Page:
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Making music in the Digital Age

By Jean-Claude Elias - Sep 09,2020 - Last updated at Sep 09,2020

You do not trust all the images you see on the web. Do you trust the music you hear?

If sometimes you do not believe the images you see on the network in general and on social media in particular, it is because you suspect they have undergone digital manipulation and are not a true reflection of reality. Photo editing and alteration of all kinds has become easy and affordable. Examples abound and are no more exceptional cases.

From the simple want to please with better looking images, be it stills or videos, to straightforward deceit and forgery, digital images lend themselves to extraordinary alteration. The software tools are accessible to the masses and very affordable — many are free, especially when used on smartphones.

Excessive image manipulation is but one aspect of the power of digital audio-visuals. Whereas the public always speaks at length of image processing and of the tools that go with it, making music in the digital age is no less spectacular, though the technology is not as publicised as that of the images. So, in the same vein, can we trust the music we hear today, or cannot we?

Absolutely amazing, the new tools to perform and more particularly to record music are beyond simple description. Examples.

Jam Origin has an app called MIDI Guitar 2 that generates the sound of virtually any instrument you can think of, by letting you play a regular, traditional electric guitar. MIDI stands for Musical Instrument Digital Interface and was introduced circa 1993.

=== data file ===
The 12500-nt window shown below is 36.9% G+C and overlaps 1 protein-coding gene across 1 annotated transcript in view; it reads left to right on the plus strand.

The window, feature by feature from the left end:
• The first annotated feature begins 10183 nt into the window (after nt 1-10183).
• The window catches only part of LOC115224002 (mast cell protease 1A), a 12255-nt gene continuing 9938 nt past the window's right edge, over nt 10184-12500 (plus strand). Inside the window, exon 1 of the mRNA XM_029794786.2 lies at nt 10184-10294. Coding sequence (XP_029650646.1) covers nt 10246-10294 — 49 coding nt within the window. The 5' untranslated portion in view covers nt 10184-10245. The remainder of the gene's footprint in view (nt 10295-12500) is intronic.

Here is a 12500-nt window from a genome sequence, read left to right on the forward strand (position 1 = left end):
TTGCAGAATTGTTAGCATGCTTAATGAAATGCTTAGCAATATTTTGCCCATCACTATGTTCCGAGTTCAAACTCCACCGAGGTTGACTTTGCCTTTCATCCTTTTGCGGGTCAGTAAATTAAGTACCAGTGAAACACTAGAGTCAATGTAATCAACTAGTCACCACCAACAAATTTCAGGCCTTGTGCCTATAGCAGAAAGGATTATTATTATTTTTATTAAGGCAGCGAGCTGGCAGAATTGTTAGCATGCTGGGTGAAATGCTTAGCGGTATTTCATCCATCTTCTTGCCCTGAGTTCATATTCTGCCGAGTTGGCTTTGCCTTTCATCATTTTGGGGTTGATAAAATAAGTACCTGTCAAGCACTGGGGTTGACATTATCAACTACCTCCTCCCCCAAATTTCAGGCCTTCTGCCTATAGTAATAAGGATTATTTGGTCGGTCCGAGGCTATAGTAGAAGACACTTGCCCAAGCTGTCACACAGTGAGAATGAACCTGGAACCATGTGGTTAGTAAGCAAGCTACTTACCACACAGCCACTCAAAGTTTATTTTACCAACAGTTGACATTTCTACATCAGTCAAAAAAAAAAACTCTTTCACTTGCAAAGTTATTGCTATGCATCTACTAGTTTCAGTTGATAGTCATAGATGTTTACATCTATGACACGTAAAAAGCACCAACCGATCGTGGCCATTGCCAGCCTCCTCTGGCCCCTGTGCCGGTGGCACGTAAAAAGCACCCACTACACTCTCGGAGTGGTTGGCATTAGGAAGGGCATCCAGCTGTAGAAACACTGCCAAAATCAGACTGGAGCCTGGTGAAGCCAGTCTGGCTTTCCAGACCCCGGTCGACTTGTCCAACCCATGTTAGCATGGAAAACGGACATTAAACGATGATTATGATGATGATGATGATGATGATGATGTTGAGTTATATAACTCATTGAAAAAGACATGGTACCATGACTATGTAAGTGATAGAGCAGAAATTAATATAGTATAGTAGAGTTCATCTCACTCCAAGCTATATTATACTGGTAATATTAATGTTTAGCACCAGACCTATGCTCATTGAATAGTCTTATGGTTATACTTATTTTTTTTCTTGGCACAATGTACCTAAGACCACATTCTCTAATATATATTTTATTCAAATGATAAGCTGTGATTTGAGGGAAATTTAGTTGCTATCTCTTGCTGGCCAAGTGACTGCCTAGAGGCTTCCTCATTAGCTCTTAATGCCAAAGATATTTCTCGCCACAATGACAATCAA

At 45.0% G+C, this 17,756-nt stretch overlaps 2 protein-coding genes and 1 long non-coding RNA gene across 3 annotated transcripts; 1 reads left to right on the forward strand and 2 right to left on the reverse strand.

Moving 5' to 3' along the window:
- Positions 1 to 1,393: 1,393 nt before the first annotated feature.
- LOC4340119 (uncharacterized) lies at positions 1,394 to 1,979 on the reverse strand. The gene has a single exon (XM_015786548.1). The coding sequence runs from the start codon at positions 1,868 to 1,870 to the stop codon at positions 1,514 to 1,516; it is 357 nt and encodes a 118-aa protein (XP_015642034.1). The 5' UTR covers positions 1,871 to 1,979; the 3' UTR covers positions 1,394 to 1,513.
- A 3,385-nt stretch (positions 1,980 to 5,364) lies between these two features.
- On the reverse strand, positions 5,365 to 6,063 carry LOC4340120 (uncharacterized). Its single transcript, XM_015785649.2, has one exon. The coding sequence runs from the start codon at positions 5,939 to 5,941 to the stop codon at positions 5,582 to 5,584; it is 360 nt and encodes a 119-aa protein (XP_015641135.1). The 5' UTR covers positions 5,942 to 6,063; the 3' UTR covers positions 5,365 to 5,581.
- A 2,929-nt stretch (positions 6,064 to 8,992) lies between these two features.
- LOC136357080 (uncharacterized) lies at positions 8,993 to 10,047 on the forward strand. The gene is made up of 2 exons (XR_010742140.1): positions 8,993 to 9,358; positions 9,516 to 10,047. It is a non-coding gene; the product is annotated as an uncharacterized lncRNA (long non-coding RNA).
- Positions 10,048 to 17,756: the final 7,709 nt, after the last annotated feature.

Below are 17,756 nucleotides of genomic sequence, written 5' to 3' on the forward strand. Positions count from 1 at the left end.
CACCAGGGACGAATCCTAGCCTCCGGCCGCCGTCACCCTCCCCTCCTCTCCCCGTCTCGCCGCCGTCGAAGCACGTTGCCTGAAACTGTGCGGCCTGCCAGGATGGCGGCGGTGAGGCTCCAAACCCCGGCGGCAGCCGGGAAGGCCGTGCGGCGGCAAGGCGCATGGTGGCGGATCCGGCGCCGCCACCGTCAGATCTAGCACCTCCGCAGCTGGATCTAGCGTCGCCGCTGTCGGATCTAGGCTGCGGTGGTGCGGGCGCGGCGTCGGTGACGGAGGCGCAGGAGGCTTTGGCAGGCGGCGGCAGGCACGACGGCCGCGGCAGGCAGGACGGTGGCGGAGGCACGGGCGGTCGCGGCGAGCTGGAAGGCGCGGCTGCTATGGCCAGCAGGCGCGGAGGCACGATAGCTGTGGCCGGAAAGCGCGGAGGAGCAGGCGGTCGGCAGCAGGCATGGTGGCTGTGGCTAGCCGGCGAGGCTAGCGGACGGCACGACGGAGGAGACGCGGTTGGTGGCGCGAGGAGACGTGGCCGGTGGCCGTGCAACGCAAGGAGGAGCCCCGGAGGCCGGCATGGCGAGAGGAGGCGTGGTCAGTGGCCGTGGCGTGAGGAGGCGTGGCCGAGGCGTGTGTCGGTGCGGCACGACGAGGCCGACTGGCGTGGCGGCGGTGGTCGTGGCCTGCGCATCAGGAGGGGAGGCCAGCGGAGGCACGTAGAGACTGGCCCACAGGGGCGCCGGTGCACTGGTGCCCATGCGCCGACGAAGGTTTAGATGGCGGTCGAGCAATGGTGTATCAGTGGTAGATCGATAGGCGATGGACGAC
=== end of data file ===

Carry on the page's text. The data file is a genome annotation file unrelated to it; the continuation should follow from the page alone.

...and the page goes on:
The audio signal of your guitar is fed into the software first and then either to a digital MIDI keyboard or even simply to the software synthesiser that virtually all computers have built-in. Play the guitar and hear the very notes you are playing sound as an organ, a flute, a piano, etc. in real time. There is a delay of a few milliseconds between the note you pick on the guitar and the resulting sound processed by the app, but you hardly notice it.

German company Celemony offers a software tool called Melodyne. You play or sing and record your performance. Melodyne can then convert it into digital MIDI so you can do whatever you like with it afterwards. The possibilities are infinite, just like playing with numbers is a limitless game.

And if you fear not singing perfectly in tune take heart, Antares AutoTune can adjust your pitch to make it as perfect as the most professional singer in the world. Its harmoniser module can even “sing” in harmony with you, this way generating notes you never sang yourself in the first place.

Then comes a mile-long list of special effects that you can apply to the recording in the post-production phase. From unbelievably realistic delays and echoes, to compression, time-stretch, tremolo, vibrato, “smooth enhancers”, and so forth.

Editing the recording can be done at 1/1000th second surgical precision and single notes can be corrected, replaced, moved, duplicated, erased.

It is therefore very different today to listen to recorded, heavily manipulated music and to raw, unprocessed live performances by artists. The gap between the two cases has always been there but it is wider now. Processed sound can be as unbelievable as processed images.

The parallel between digital images and digital sound is as valid as ever, for in both cases and as incredible as the technical possibilities may be, they do not by themselves make you better photographers or better musicians.

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